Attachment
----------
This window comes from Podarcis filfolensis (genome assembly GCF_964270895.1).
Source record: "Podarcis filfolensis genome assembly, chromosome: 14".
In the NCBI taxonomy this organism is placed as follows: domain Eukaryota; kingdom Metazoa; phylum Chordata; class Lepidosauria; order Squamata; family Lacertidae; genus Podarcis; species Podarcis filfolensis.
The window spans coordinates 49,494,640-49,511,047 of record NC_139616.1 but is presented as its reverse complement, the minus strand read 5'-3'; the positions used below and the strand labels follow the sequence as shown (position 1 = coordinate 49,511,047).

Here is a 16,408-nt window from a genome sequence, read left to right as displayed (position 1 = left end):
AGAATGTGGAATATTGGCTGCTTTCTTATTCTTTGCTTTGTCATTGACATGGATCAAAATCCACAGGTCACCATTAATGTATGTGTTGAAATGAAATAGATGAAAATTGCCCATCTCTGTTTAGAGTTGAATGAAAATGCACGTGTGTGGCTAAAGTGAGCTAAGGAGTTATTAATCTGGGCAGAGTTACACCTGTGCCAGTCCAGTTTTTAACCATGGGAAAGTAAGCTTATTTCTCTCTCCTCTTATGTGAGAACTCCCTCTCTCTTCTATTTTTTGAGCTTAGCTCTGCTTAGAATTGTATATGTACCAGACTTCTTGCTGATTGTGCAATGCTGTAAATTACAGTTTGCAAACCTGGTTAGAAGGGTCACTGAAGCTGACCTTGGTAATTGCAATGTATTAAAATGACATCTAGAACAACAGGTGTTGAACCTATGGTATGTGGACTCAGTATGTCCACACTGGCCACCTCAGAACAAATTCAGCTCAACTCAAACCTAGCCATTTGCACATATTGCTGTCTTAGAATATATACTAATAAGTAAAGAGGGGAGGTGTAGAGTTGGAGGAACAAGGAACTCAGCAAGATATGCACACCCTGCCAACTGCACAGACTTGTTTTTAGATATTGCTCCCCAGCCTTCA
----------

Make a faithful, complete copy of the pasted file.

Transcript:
This window comes from Podarcis filfolensis (genome assembly GCF_964270895.1).
Source record: "Podarcis filfolensis genome assembly, chromosome: 14".
In the NCBI taxonomy this organism is placed as follows: domain Eukaryota; kingdom Metazoa; phylum Chordata; class Lepidosauria; order Squamata; family Lacertidae; genus Podarcis; species Podarcis filfolensis.
The window spans coordinates 49,494,640-49,511,047 of record NC_139616.1 but is presented as its reverse complement, the minus strand read 5'-3'; the positions used below and the strand labels follow the sequence as shown (position 1 = coordinate 49,511,047).

Here is a 16,408-nt window from a genome sequence, read left to right as displayed (position 1 = left end):
AGAATGTGGAATATTGGCTGCTTTCTTATTCTTTGCTTTGTCATTGACATGGATCAAAATCCACAGGTCACCATTAATGTATGTGTTGAAATGAAATAGATGAAAATTGCCCATCTCTGTTTAGAGTTGAATGAAAATGCACGTGTGTGGCTAAAGTGAGCTAAGGAGTTATTAATCTGGGCAGAGTTACACCTGTGCCAGTCCAGTTTTTAACCATGGGAAAGTAAGCTTATTTCTCTCTCCTCTTATGTGAGAACTCCCTCTCTCTTCTATTTTTTGAGCTTAGCTCTGCTTAGAATTGTATATGTACCAGACTTCTTGCTGATTGTGCAATGCTGTAAATTACAGTTTGCAAACCTGGTTAGAAGGGTCACTGAAGCTGACCTTGGTAATTGCAATGTATTAAAATGACATCTAGAACAACAGGTGTTGAACCTATGGTATGTGGACTCAGTATGTCCACACTGGCCACCTCAGAACAAATTCAGCTCAACTCAAACCTAGCCATTTGCACATATTGCTGTCTTAGAATATATACTAATAAGTAAAGAGGGGAGGTGTAGAGTTGGAGGAACAAGGAACTCAGCAAGATATGCACACCCTGCCAACTGCACAGACTTGTTTTTAGATATTGCTCCCCAGCCTTCA